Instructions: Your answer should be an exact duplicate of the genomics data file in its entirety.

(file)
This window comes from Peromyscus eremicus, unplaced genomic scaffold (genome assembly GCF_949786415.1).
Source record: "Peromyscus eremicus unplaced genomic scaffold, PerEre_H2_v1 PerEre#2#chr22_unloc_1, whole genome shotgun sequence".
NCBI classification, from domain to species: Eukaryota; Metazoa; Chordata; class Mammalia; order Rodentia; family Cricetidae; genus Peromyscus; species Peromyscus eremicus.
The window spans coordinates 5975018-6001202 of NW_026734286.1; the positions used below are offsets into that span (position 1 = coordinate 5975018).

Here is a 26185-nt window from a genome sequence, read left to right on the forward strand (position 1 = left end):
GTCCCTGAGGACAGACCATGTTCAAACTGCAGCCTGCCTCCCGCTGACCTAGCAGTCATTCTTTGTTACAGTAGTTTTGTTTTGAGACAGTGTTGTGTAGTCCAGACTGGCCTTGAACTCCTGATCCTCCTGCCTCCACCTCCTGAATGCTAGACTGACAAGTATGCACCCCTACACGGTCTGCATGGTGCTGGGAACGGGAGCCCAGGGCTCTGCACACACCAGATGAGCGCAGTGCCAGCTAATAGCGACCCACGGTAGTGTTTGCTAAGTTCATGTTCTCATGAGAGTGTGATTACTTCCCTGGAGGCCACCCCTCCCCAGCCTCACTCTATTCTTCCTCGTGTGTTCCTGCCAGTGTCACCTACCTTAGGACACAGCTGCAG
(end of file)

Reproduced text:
This window comes from Peromyscus eremicus, unplaced genomic scaffold (genome assembly GCF_949786415.1).
Source record: "Peromyscus eremicus unplaced genomic scaffold, PerEre_H2_v1 PerEre#2#chr22_unloc_1, whole genome shotgun sequence".
NCBI classification, from domain to species: Eukaryota; Metazoa; Chordata; class Mammalia; order Rodentia; family Cricetidae; genus Peromyscus; species Peromyscus eremicus.
The window spans coordinates 5975018-6001202 of NW_026734286.1; the positions used below are offsets into that span (position 1 = coordinate 5975018).

Here is a 26185-nt window from a genome sequence, read left to right on the forward strand (position 1 = left end):
GTCCCTGAGGACAGACCATGTTCAAACTGCAGCCTGCCTCCCGCTGACCTAGCAGTCATTCTTTGTTACAGTAGTTTTGTTTTGAGACAGTGTTGTGTAGTCCAGACTGGCCTTGAACTCCTGATCCTCCTGCCTCCACCTCCTGAATGCTAGACTGACAAGTATGCACCCCTACACGGTCTGCATGGTGCTGGGAACGGGAGCCCAGGGCTCTGCACACACCAGATGAGCGCAGTGCCAGCTAATAGCGACCCACGGTAGTGTTTGCTAAGTTCATGTTCTCATGAGAGTGTGATTACTTCCCTGGAGGCCACCCCTCCCCAGCCTCACTCTATTCTTCCTCGTGTGTTCCTGCCAGTGTCACCTACCTTAGGACACAGCTGCAG